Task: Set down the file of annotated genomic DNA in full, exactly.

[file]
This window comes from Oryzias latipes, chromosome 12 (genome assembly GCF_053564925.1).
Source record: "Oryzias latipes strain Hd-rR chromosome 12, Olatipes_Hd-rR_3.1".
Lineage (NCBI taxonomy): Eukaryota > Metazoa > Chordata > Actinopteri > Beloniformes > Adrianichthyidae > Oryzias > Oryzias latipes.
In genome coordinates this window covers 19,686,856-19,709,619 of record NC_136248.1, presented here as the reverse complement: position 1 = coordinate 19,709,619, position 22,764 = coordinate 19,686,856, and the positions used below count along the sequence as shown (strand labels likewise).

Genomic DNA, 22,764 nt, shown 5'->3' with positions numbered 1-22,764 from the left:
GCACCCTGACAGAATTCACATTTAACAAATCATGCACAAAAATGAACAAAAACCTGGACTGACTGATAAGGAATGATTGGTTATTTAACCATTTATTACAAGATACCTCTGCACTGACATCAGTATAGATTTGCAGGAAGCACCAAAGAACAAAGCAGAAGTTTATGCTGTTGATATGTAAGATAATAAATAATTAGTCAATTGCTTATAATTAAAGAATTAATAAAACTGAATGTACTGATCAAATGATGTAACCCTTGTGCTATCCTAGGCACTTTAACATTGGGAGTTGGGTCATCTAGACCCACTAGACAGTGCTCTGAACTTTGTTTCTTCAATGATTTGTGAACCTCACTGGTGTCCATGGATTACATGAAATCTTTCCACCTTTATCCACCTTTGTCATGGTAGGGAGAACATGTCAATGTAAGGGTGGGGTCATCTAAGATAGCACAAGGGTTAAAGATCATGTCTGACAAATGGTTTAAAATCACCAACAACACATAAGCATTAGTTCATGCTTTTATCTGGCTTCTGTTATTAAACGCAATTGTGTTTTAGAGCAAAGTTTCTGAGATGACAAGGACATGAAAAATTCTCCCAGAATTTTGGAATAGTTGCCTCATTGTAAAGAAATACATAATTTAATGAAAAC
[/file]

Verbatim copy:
This window comes from Oryzias latipes, chromosome 12 (genome assembly GCF_053564925.1).
Source record: "Oryzias latipes strain Hd-rR chromosome 12, Olatipes_Hd-rR_3.1".
Lineage (NCBI taxonomy): Eukaryota > Metazoa > Chordata > Actinopteri > Beloniformes > Adrianichthyidae > Oryzias > Oryzias latipes.
In genome coordinates this window covers 19,686,856-19,709,619 of record NC_136248.1, presented here as the reverse complement: position 1 = coordinate 19,709,619, position 22,764 = coordinate 19,686,856, and the positions used below count along the sequence as shown (strand labels likewise).

Genomic DNA, 22,764 nt, shown 5'->3' with positions numbered 1-22,764 from the left:
GCACCCTGACAGAATTCACATTTAACAAATCATGCACAAAAATGAACAAAAACCTGGACTGACTGATAAGGAATGATTGGTTATTTAACCATTTATTACAAGATACCTCTGCACTGACATCAGTATAGATTTGCAGGAAGCACCAAAGAACAAAGCAGAAGTTTATGCTGTTGATATGTAAGATAATAAATAATTAGTCAATTGCTTATAATTAAAGAATTAATAAAACTGAATGTACTGATCAAATGATGTAACCCTTGTGCTATCCTAGGCACTTTAACATTGGGAGTTGGGTCATCTAGACCCACTAGACAGTGCTCTGAACTTTGTTTCTTCAATGATTTGTGAACCTCACTGGTGTCCATGGATTACATGAAATCTTTCCACCTTTATCCACCTTTGTCATGGTAGGGAGAACATGTCAATGTAAGGGTGGGGTCATCTAAGATAGCACAAGGGTTAAAGATCATGTCTGACAAATGGTTTAAAATCACCAACAACACATAAGCATTAGTTCATGCTTTTATCTGGCTTCTGTTATTAAACGCAATTGTGTTTTAGAGCAAAGTTTCTGAGATGACAAGGACATGAAAAATTCTCCCAGAATTTTGGAATAGTTGCCTCATTGTAAAGAAATACATAATTTAATGAAAAC